What Dungeons & Dragons Can Do for AI
Artificial intelligence (AI) has come a long way since its inception, and will continue to disrupt the world as we know it. In fact, Tech Republic reports that the technology is poised to create 2.3 million jobs by 2022, while also eliminating 1.8 million others. This means that a massive shift is on its way thanks to AI, but in its current form, the technology is only able to execute specific tasks like bookkeeping, recognizing voices, or providing music or movie suggestions. This is tiny compared to what AI is expected to do in in the future, as the rest of its potential is still being developed.
That said, the technology still has a lot to learn. And while we often think of AI as robots and ultra-smart machines, something as manual as the tabletop roleplaying game Dungeon and Dragons can actually teach AI a thing or two. At present, much of AI research is going into the tech learning how to play certain games and beating opponents. For instance, the new version of Google DeepMind’s AI can play chess, the Chinese board game Go, and the Japanese chess game Shogi. The AI reportedly taught itself to play the three games from scratch.
However, Faraday Institute for Science and Religion research associate Beth Singler argues that AI will be able to learn more from D&D. She points out that games like chess have set objectives and clear paths to victory or defeat, as all the information you need is laid out on the board. Meanwhile, outcomes in D&D are more open-ended since players have different roles and can make an array of different decisions. If an AI were to play D&D like a human, it would have to have its own creative input.
This is ultimately what AI currently lacks. While current AI algorithms can learn strategies by playing through multiple rounds of games, they are limited to a fixed environment. Furthermore, the system refers to a massive history of data, so in essence, its decisions are largely influenced by previous decisions made in games.
A similar concept can be seen in AI algorithms that predict the outcomes of sports games. They analyze the results of previous games as well as refer to player stats, which are not always as reflective of a player’s ability and potential — unlike the fixed pieces on a chessboard. While still in an experimental phase, this type of AI can be crucial for areas like sports betting. Expat Bets’ guide to Vietnam’s sports betting sector indicates how fast the industry is growing. Having just been legalized in several states across the US, sports betting has also been made available in other parts of the world, such as Vietnam, Malaysia, and Japan. And with AI algorithms in place, bettors will more than likely become more confident in placing their wagers due to the assistance AI will provide them in the future.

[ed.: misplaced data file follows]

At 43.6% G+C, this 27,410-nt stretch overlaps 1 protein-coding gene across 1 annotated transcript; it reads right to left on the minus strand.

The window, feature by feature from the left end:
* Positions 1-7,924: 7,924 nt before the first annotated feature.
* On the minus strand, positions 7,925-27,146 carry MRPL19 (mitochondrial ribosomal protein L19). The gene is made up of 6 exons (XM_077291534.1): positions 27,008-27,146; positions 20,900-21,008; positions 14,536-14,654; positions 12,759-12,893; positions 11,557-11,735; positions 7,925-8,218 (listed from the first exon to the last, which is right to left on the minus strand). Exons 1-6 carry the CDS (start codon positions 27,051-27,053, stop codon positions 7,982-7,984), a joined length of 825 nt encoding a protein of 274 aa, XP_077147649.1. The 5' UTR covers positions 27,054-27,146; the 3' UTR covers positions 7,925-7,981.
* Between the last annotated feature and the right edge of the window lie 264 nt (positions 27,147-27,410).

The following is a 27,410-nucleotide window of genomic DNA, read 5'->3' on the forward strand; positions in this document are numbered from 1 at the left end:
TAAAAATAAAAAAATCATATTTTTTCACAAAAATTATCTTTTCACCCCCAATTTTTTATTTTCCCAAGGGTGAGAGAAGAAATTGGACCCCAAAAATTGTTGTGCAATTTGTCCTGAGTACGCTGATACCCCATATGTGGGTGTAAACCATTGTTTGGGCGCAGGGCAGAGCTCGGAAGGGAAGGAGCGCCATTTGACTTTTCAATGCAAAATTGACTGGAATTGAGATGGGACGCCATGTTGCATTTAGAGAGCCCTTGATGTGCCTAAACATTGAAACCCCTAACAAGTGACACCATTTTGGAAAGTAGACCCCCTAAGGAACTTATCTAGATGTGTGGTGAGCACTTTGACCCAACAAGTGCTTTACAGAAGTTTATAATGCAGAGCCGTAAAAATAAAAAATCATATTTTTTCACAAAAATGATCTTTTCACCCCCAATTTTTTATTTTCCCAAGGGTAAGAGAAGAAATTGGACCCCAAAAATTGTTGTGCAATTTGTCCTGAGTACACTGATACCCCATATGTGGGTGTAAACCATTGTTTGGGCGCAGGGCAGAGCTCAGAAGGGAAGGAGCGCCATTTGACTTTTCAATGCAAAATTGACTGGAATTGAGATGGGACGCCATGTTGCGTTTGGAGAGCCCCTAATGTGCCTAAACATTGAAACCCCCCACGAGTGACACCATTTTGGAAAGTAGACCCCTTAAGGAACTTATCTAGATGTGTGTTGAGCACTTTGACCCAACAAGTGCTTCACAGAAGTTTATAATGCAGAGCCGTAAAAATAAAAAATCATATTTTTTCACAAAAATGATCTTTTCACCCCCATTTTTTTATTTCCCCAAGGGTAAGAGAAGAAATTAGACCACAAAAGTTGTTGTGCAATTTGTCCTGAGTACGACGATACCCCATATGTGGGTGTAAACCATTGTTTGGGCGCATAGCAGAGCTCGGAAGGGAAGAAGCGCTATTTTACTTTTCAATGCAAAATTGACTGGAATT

But what about AI in video games? When battling against AI in a first-person shooter game, for instance, it would seem that the AI can adapt to various situations. Often developers use predetermined patterns. The more complex the game, the more lines of code to process. Therefore, these “AIs” aren’t the type to learn from the player.
By focusing on a game like D&D, AI may be able to learn how to adapt in various environments. Imagine a bot switching its roles each game, from being a paladin in one, and an elf ranger in the next, always contributing creatively in the process.
On the bright side, AI is making progress on that front. For instance, an AI bot called Liberatus made the news when it beat four professional players at a game of poker. This was seen as a milestone for AI because poker has more complex features and mechanics, and the AI cannot see all the cards in the game. It has recently been signed on to work with the Pentagon for war games and other simulations.
All in all, AI is already impressive at its current state thanks to everything it has learned from board games, video games, and sports games thus far. And with even more research and help from games like D&D, the technology can further expand its learning curve and help advance society.
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